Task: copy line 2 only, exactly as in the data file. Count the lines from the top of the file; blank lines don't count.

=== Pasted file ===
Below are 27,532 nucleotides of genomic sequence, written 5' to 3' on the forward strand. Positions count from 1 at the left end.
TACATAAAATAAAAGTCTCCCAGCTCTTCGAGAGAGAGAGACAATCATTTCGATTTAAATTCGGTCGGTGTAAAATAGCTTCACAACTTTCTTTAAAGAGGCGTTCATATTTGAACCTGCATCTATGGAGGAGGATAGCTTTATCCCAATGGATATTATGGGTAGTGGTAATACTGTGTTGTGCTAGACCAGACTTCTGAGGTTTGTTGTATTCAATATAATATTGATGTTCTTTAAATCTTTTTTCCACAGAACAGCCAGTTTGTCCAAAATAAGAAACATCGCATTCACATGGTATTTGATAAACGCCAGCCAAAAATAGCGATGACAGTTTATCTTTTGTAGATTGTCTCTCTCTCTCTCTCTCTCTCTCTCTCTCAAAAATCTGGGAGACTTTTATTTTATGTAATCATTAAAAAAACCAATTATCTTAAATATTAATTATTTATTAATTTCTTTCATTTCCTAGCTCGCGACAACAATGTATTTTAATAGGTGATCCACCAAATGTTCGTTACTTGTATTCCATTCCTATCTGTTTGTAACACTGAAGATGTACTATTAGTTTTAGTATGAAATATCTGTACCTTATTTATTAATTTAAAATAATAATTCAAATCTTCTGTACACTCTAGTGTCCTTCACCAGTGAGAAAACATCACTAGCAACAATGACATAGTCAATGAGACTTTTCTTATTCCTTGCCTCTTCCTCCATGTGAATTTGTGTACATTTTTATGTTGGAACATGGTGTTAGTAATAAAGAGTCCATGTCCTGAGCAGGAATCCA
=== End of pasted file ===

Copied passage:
TACATAAAATAAAAGTCTCCCAGCTCTTCGAGAGAGAGAGACAATCATTTCGATTTAAATTCGGTCGGTGTAAAATAGCTTCACAACTTTCTTTAAAGAGGCGTTCATATTTGAACCTGCATCTATGGAGGAGGATAGCTTTATCCCAATGGATATTATGGGTAGTGGTAATACTGTGTTGTGCTAGACCAGACTTCTGAGGTTTGTTGTATTCAATATAATATTGATGTTCTTTAAATCTTTTTTCCACAGAACAGCCAGTTTGTCCAAAATAAGAAACATCGCATTCACATGGTATTTGATAAACGCCAGCCAAAAATAGCGATGACAGTTTATCTTTTGTAGATTGTCTCTCTCTCTCTCTCTCTCTCTCTCTCTCAAAAATCTGGGAGACTTTTATTTTATGTAATCATTAAAAAAACCAATTATCTTAAATATTAATTATTTATTAATTTCTTTCATTTCCTAGCTCGCGACAACAATGTATTTTAATAGGTGATCCACCAAATGTTCGTTACTTGTATTCCATTCCTATCTGTTTGTAACACTGAAGATGTACTATTAGTTTTAGTATGAAATATCTGTACCTTATTTATTAATTTAAAATAATAATTCAAATCTTCTGTACACTCTAGTGTCCTTCACCAGTGAGAAAACATCACTAGCAACAATGACATAGTCAATGAGACTTTTCTTATTCCTTGCCTCTTCCTCCATGTGAATTTGTGTACATTTTTATGTTGGAACATGGTGTTAGTAATAAAGAGTCCATGTCCTGAGCAGGAATCCA